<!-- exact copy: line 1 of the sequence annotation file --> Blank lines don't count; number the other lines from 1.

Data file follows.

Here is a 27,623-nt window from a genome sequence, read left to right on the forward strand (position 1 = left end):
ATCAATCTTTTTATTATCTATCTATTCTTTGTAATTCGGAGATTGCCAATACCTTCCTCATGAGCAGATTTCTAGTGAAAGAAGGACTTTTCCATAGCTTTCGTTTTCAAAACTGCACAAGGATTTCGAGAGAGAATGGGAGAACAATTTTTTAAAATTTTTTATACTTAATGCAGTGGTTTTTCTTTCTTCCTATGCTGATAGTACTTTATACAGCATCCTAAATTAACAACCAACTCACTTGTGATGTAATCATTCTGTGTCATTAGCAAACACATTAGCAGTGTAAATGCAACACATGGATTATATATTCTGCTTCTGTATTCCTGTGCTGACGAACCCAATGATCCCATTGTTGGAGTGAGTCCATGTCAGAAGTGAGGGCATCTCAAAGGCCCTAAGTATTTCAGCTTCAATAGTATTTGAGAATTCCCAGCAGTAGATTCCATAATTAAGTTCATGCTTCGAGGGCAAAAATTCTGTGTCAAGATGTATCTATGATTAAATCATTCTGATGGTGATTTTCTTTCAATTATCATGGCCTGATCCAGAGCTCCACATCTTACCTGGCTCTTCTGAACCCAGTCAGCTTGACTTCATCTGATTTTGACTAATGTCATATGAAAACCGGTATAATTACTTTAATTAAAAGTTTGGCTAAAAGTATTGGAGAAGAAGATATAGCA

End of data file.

Here is a 27,623-nt window from a genome sequence, read left to right on the forward strand (position 1 = left end):